Joseph Bunn was born on 15th January 1894 in the Newton area of Middlewich. He was the son of Peter Bunn (born Middlewich) and his wife Elizabeth (nee Johnson) who was born at Runcorn. The father was a canal clerk.
By 1896 the family had moved to Aston-by-Sutton and this was where the other five children were born, Thomas in 1896, Ann in 1899, May (Mary?) in 1902 and Mabel in 1911. Peter Bunn was still working as a canal check clerk.
The Census of 1911 recorded that Joseph was working as a grocer’s clerk and was unmarried. All the family lived together in Aston-by-Sutton.
Joseph enlisted on 13th November 1914 at the age of 20 years and 10 months. He served in the 20th Battalion of the King’s Liverpool Regiment (Liverpool Pals). His rank was a private and his service number was 22032. Joseph was 5’5’’ tall, with a fresh complexion, grey eyes and dark brown hair. He spent the first year at home until November 1915 when he went to France with the British Expeditionary Force. The 20th Battalion took part in the failed attack on the village of Guillemont in the Battle of the Somme in July 1916. He was killed in action (missing presumed dead) on 30th July 1916, one of over 2000 Pals who went “over the top” that day.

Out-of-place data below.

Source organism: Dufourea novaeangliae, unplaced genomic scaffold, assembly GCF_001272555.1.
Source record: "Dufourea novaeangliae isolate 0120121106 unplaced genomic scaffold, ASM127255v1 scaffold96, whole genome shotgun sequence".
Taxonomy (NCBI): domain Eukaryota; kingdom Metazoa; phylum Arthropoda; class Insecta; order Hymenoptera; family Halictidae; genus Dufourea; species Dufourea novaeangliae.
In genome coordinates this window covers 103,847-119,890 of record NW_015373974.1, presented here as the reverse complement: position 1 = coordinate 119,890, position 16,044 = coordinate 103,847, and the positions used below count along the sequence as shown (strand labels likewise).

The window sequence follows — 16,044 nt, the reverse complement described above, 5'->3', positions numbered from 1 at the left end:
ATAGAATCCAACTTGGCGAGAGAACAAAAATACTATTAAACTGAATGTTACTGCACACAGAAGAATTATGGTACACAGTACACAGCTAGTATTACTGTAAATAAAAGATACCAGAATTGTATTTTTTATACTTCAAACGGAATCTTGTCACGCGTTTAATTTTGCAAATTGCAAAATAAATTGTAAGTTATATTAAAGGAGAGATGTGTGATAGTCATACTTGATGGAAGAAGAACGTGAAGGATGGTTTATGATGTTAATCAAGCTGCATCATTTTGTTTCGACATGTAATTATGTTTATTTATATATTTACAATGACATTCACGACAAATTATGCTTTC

He was commemorated on the War Memorial at Aston-by-Sutton, on a plaque in St Michael’s church in Little Leigh and on the Thiepval Memorial to the Missing of the Somme in France. He was awarded the 1914-15 Star, the British War Medal and the Victory Medal for his service in the Great War.
Joseph Bunn was 22 years of age when he died.